A view of the Tolt barrier project. Photo courtesy of King County

A view of the Tolt barrier project. Photo courtesy of King County

Barrier that protects Eastside water to be repaired

The barrier protects a pipeline that delivers water to various Eastside cities and Seattle.

Work will begin soon to restore a barrier that protects a crucial water pipeline near Duvall.

The Tolt Pipeline Protection project will rebuild and improve some 1,200 feet of rock barriers along the Snoqualmie River south of the city. The pipeline is a crucial one for the area’s water supply as it pumps water to cities, including Bellevue, Bothell, Redmond and Seattle from the South Fork Tolt River Reservoir.

The barrier sits between a curve in the Snoqualmie River and the pipelines and was installed in the 1960s. Since then, erosion and river migration has severely damaged the barrier. The river is moving toward the pipeline, and if the barrier is not repaired, continued migration will eventually damage the pipeline.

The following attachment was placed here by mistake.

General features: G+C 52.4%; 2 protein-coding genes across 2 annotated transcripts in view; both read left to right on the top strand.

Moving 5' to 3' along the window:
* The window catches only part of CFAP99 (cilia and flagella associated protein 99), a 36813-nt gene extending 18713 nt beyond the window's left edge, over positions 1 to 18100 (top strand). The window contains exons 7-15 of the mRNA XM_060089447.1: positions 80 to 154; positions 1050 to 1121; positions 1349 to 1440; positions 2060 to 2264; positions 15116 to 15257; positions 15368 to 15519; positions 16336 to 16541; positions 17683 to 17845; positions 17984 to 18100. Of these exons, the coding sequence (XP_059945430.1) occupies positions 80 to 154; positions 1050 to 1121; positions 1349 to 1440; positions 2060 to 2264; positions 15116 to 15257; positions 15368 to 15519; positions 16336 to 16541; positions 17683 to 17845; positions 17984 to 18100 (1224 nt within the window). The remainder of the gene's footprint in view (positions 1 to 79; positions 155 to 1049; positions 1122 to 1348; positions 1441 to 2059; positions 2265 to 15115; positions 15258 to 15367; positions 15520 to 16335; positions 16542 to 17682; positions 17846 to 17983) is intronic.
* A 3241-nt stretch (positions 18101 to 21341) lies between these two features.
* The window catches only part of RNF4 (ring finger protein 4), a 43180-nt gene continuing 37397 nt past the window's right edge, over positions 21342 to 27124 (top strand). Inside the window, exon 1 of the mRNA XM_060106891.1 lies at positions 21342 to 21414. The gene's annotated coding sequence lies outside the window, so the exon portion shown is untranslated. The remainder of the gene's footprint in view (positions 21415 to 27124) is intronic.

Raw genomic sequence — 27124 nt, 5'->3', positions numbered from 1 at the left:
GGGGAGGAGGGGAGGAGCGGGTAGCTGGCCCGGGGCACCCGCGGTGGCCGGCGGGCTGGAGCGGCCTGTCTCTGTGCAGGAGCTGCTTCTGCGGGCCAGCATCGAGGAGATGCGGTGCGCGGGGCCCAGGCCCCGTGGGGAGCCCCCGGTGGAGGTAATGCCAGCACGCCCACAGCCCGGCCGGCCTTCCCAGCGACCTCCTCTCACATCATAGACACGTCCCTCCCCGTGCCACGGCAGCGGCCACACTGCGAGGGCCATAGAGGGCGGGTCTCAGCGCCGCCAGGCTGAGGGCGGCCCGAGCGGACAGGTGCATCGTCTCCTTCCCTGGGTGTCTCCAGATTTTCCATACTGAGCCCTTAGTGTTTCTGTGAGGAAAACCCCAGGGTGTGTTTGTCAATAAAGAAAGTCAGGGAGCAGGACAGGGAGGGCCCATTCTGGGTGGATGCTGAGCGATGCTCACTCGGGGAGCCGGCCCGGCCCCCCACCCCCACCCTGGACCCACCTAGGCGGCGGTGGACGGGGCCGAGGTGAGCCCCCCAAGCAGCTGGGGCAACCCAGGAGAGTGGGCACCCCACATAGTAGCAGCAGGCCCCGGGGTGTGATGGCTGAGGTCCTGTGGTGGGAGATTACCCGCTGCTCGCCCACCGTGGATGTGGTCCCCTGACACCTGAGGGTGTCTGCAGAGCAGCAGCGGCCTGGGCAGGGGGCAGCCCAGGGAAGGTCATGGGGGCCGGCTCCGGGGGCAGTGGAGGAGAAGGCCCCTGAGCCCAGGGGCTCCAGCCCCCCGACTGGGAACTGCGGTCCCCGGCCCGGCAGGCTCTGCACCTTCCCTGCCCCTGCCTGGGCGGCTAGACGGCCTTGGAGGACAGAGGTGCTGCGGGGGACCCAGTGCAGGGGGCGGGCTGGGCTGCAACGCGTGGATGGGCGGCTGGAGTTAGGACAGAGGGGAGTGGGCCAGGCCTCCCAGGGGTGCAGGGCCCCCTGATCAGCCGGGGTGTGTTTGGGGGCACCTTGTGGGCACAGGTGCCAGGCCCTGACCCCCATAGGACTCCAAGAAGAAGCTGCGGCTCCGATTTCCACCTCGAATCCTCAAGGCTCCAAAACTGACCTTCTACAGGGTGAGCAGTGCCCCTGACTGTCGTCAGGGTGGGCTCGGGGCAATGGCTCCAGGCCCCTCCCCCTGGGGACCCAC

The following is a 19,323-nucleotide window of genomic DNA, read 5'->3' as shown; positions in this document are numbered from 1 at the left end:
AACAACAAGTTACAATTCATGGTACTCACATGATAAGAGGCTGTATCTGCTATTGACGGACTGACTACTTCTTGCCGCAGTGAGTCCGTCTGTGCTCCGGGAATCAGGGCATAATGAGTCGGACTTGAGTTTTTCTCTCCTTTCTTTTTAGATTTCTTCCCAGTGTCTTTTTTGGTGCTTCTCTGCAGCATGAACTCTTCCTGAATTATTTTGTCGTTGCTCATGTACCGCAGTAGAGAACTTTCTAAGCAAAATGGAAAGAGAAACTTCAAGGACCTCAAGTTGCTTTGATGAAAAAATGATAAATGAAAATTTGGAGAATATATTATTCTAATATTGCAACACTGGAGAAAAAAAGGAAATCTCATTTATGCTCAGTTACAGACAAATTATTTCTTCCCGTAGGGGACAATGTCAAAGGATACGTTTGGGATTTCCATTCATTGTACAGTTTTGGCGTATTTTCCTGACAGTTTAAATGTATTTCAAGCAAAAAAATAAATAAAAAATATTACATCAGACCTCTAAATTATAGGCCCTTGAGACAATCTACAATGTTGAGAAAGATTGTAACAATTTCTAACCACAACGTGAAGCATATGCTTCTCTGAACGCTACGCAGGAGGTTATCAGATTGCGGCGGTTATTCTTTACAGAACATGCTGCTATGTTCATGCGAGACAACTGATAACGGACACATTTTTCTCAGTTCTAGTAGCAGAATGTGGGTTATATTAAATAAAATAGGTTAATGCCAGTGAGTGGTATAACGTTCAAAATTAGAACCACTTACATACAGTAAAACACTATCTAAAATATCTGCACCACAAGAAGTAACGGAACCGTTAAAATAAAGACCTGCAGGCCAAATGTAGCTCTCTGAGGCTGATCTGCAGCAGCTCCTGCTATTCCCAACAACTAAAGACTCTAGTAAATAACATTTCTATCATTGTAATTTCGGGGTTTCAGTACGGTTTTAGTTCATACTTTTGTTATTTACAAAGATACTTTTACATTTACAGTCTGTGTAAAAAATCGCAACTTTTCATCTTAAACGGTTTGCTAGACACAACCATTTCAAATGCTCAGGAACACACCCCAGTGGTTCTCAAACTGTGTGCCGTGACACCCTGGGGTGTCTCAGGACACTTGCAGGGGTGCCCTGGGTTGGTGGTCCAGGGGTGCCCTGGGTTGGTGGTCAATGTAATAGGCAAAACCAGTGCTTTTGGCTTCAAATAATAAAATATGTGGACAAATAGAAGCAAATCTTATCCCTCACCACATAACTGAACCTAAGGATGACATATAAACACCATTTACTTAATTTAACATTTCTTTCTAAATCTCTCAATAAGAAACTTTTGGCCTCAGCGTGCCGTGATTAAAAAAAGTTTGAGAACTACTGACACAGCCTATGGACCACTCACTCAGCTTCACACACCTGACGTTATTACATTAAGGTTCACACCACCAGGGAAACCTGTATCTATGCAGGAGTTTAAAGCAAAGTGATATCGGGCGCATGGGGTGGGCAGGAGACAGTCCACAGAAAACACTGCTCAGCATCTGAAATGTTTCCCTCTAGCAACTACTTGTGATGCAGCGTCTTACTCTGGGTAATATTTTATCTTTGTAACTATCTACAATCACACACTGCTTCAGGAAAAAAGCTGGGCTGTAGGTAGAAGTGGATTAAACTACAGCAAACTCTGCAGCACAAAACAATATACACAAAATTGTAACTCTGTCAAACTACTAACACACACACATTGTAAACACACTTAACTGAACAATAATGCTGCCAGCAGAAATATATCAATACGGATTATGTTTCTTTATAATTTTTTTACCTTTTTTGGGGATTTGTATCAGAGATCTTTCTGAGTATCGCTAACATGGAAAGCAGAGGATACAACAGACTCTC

The restoration project will include placing 760 large boulders and log structures near the river to reinforce the barrier. A small, collapsed culvert at Deer Creek will be removed and replaced some 600 feet upstream from its current location on the banks of the Snoqualmie River. The new culvert will be equipped with a floodgate and will not impede fish passage.

The project will cost roughly $10.2 million and is funded through the King County Flood Control District. Construction is expected to be completed in October.

Kathy Lambert, a King County council member who sits on the district’s board of directors, said the project is one of a slew that the flood district is working on. The district was formed in 2007 and identifies and completes projects to help reduce flooding and damages in the county.

Lambert said that due to regulations surrounding permitting, many projects have been in the works for years and are just now moving to construction. Many areas in the Snoqualmie valley are being studied for future projects, including roadway repairs, levee improvements and additional river bank repairs.

One large potential project could be the clearing out of a collection of rocks, known as an alluvial fan, near North Bend in the Snoqualmie River. These rocks build up near the three forks section of the river and slow water, which can lead to backups and flooding. However, Lambert said if they take action to clear it they would ensure the increased flow didn’t create more problems downstream.

“Those need to be cleaned on a regular basis,” she said.

County residents can sign up for flood alerts at the King County flood services website.

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